Home > Historic Landscape Characterisation > Upland Ceredigion >




Historic Background

The history of this area has not been researched, however, its high elevation and steep valley sides probably means that it has been unenclosed moorland or rough grazing for much of the past. It formed part of the Crosswood estate by the 18th century, and an estate map of 1781 (NLW Crosswood Vol 1, 47) shows it unenclosed. A similar pattern is depicted on the tithe map (Llanafan tithe map and apportionment, 1845), but by the end of the 19th century the area had been divided into very large enclosures. The whole area has now been subjected to afforestation. Planting began on the steep valley sides on land purchased from the Crosswood estate in the 1930s (Edlin 1959, 13), and continued post World War Two on higher ground.


Description and essential historic landscape components

This area comprises part of the very steep north-facing valley side of the Ystwyth and the high ground above. Lower slopes of the valley side run down to 100m, high points achieve heights of over 340m.
Apart from a small enclave that contains a settlement, the whole area has been afforested. A surviving house probably dates to the 19th century, but is heavily modernised. Prior to planting the area seems to have been open ground, though it had been divided into large fields during the second half of the 19th century.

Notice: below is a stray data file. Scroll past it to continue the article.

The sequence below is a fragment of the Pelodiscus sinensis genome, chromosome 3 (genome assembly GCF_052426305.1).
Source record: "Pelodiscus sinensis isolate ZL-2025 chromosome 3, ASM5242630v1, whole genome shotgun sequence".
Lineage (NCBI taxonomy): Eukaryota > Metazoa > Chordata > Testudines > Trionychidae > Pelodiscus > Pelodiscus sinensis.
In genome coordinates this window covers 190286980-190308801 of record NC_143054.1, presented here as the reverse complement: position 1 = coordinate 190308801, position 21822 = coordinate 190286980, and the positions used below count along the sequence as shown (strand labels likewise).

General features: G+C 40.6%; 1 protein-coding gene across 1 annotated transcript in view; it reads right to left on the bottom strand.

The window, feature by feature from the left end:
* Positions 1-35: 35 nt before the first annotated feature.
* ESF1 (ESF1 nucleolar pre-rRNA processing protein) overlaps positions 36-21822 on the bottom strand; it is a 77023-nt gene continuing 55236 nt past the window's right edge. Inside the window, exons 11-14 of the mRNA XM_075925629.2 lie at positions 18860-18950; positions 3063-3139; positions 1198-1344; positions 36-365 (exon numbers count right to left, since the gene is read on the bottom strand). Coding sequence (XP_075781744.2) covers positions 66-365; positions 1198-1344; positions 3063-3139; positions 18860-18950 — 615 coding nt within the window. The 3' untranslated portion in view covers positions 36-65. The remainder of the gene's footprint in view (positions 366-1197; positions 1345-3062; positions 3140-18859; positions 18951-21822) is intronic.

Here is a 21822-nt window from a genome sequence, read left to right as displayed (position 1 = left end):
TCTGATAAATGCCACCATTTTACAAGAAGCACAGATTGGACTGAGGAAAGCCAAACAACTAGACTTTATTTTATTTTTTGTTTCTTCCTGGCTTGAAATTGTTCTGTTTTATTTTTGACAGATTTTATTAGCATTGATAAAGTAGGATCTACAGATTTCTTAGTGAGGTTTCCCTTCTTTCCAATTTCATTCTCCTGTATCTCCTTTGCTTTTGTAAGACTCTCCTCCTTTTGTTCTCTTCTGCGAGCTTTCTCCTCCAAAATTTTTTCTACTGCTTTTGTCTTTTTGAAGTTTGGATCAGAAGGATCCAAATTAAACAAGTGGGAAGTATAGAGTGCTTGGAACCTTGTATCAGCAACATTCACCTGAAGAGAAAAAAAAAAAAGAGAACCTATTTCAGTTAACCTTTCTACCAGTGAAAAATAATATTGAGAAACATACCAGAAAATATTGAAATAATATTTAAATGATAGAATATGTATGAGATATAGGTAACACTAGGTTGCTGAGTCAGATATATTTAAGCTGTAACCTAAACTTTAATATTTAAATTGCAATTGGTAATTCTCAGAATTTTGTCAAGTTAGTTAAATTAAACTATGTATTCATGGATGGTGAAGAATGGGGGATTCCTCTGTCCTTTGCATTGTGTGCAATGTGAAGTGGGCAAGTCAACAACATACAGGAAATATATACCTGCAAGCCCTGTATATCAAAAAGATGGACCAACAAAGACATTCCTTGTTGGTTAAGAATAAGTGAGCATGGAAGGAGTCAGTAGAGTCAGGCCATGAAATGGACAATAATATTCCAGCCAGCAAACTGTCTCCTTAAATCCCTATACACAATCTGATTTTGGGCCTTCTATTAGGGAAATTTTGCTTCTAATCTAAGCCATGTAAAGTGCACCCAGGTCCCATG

A time-depth element to this landscape is provided by Cefn Blewog Iron Age fort. The earthworks of this important site now lie deep in forestry. The only other significant remains are those of the metal mining industries that mostly date to the 19th century.

It is a well defined area of forestry.



Base map reproduced from the OS map with the permission of Ordnance Survey on behalf of The Controller of Her Majesty's Stationery Office, Crown Copyright 2001.
All rights reserved. Unauthorised reproduction infringes Crown Copyright and may lead to prosecution or civil proceedings. Licence Number: GD272221


[click for navigation menu if not present]